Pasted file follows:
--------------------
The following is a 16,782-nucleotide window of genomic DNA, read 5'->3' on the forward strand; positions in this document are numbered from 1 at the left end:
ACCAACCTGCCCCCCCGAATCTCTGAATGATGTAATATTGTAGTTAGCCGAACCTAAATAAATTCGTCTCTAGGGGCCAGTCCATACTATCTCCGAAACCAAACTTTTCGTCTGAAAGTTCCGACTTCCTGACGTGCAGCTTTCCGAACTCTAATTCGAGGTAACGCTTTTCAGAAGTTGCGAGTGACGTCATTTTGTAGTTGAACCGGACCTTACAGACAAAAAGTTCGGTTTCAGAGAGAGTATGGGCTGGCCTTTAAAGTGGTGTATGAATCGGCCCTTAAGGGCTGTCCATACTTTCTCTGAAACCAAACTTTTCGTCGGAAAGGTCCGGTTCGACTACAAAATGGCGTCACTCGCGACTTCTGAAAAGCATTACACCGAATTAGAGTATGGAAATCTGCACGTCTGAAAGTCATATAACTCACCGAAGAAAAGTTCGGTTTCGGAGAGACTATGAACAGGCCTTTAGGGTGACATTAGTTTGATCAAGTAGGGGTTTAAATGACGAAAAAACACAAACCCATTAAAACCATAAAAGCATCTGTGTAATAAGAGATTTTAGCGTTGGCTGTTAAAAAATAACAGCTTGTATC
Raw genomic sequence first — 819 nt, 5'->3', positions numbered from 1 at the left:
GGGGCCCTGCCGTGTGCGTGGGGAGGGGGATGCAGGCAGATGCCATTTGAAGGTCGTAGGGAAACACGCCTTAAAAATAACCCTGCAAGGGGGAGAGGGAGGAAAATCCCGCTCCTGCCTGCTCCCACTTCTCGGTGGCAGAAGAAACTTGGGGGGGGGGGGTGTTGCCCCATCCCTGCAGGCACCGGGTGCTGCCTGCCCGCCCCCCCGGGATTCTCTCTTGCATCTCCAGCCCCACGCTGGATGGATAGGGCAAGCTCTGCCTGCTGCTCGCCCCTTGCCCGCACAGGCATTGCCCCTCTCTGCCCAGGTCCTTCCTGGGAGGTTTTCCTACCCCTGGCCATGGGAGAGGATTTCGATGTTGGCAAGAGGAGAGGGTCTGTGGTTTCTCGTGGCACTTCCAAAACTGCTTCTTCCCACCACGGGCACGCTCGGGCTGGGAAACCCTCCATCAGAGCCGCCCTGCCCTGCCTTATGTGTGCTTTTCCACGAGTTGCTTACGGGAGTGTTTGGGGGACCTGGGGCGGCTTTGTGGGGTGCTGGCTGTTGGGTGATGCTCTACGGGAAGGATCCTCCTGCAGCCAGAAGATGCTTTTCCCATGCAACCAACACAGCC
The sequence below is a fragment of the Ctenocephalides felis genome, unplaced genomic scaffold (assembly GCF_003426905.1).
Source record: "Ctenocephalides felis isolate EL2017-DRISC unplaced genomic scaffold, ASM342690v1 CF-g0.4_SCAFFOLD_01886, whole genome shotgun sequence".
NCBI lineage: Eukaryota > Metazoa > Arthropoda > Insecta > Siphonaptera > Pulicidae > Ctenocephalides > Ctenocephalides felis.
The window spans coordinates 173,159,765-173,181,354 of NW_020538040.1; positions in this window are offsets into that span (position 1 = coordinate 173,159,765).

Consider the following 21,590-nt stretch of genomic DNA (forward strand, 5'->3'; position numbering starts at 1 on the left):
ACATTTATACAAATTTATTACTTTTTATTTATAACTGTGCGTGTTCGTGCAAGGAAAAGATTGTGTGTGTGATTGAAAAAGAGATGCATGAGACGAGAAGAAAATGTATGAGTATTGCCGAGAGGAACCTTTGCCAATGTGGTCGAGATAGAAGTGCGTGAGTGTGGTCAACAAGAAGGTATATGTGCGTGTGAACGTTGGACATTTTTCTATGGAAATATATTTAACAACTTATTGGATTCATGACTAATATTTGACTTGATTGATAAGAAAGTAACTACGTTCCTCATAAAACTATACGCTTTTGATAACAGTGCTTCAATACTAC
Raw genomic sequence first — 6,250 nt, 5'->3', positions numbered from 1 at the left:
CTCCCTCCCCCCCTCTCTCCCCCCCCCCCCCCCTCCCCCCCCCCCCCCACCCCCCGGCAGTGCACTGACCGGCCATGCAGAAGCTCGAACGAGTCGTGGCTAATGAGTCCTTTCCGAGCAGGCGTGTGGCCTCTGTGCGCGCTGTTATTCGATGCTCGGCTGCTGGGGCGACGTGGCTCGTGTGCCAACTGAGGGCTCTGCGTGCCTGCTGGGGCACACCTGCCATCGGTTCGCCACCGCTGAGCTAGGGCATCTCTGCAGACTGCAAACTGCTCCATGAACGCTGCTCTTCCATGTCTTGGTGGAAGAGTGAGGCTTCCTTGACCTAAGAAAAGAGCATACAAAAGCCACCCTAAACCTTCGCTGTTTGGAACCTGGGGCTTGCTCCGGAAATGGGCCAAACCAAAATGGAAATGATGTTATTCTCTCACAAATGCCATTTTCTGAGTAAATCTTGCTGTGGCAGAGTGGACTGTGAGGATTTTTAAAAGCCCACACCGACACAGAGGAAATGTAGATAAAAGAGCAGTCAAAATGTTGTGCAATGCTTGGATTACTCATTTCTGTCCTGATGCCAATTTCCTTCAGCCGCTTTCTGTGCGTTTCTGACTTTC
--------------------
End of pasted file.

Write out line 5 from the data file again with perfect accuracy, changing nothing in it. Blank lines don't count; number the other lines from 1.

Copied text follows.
The sequence below is a fragment of the Ctenocephalides felis genome, unplaced genomic scaffold (assembly GCF_003426905.1).